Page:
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Implants and Bridges: Do They Last Forever?


Dental implants and bridges are some of the best solutions for replacing missing teeth. While they are both long-term options, they won’t last forever. Everyday activities like eating and drinking put wear and tear on implants and bridges, necessitating adjustment or replacement. Let’s dive into specific details about the lifespan of each of these dental prosthesis.

Dental Implants

According to the American Academy of Implant Dentistry, a properly-placed and well-cared for dental implant can last a lifetime. The International Congress of Implantologists estimates that a dental implant can last 40+ years if properly maintained. How old you are when you receive the implant can determine if it lasts a “lifetime.” If you receive a dental implant at 45, you are likely to have it for life. If you receive it at 25, you might need a replacement at some point. Few dentists would consider a dental implant for someone in their teenage years because it is important that the jaw and facial bones are completely done growing before having an implant placed. The jaw and facial bones typically finish growing between ages 17 and 21.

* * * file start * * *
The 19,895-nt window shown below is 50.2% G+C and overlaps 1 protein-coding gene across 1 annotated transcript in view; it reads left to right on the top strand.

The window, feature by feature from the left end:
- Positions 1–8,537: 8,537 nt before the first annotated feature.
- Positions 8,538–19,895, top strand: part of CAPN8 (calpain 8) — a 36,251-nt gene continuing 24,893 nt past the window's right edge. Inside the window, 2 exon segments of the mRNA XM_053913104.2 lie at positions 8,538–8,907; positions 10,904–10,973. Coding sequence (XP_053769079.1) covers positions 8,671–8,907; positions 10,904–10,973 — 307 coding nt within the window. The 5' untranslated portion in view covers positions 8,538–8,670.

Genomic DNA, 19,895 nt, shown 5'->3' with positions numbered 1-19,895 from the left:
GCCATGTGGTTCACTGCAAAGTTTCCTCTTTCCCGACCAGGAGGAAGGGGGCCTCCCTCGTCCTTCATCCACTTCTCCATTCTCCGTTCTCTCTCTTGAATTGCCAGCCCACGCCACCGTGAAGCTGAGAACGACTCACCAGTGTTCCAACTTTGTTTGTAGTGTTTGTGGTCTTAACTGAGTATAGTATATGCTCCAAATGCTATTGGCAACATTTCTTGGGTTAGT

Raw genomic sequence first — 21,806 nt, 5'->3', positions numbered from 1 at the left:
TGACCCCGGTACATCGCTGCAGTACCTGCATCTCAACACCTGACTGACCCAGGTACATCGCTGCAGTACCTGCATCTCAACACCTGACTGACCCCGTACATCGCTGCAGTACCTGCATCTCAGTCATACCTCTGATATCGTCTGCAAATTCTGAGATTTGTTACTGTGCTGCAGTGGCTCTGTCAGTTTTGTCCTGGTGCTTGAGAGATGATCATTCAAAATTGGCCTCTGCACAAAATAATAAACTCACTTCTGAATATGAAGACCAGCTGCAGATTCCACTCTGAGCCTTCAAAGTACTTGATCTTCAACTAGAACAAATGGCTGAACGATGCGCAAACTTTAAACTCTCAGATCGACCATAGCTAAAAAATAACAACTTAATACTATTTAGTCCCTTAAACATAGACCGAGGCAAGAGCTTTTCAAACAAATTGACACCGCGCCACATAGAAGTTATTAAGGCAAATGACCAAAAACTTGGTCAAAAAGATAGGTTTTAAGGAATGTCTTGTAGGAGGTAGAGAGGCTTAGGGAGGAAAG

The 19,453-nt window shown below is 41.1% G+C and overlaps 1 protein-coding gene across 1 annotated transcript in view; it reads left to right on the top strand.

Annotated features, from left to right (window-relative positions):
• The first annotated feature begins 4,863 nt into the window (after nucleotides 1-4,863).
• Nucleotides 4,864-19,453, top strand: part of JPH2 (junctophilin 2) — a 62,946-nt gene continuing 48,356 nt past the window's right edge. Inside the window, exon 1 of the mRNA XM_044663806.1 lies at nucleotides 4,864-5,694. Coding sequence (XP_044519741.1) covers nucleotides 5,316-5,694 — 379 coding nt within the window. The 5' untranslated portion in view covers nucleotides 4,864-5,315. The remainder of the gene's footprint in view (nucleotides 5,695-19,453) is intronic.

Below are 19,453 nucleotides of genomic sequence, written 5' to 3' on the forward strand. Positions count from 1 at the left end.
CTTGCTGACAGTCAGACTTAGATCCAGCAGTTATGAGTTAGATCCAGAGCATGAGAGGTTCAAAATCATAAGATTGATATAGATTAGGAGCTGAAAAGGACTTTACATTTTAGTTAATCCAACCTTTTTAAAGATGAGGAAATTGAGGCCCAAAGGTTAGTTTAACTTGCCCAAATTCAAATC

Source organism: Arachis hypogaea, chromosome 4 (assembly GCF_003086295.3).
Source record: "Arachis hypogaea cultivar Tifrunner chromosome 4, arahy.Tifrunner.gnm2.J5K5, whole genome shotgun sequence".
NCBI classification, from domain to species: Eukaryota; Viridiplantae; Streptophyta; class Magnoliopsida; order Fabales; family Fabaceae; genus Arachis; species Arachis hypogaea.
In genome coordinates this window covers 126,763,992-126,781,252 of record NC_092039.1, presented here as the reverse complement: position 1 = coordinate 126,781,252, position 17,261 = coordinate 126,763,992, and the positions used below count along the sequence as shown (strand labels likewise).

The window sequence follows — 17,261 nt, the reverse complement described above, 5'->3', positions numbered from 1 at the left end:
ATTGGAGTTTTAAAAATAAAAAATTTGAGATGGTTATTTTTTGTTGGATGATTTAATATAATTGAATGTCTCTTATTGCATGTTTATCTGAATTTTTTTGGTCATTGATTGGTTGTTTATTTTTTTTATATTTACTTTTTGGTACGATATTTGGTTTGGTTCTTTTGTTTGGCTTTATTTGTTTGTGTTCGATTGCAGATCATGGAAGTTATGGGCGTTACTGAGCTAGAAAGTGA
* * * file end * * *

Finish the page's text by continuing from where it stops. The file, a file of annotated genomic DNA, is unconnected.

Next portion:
The process of receiving a dental implant is time-consuming and requires multiple office visits and lots of healing time. It’s not something you want to do again unless you have to!

To avoid this, take good care of your dental implant by consistently brushing and flossing. There are even special toothbrushes and flossers you can use to keep your implant site as clean and bacteria-free as possible.

Failure to remove plaque and bacteria from your dental implant site can lead to inflammation and infection around your implant called peri-implantitis. This condition can lead to implant failure if it is not diagnosed and treated. In mild cases, antibiotics can do the trick but for more serious cases, surgical repair may be necessary. Want to avoid all of it? We recommend good oral hygiene and regular dental check-ups! Even if your implant is healthy and clean, it may need to be relined or tightened.

Dental Bridges

According to WebMD, dental bridges can last 5 to 15+ years. Good oral hygiene and regular checkups play a big role in your bridge’s longevity. The same advice applies to dental bridges as dental implants: brush twice daily, floss and use an antiseptic mouthwash. Invest in some dental threaders to get in those hard-to-reach areas.

Preventing further tooth decay and gum disease are key to keeping your dental bridge in tact. If one of the healthy supporting teeth decays, the entire bridge has to come off to fix that tooth, and then the bridge has to be repaired or replaced.

What is interesting is that the presence of a bridge on a healthy tooth can actually increase the risk of decay and gum disease for that tooth! All the more reason to be extra vigilant about good oral hygiene. Avoiding certain foods that are known to be bad for your teeth is also a good idea.

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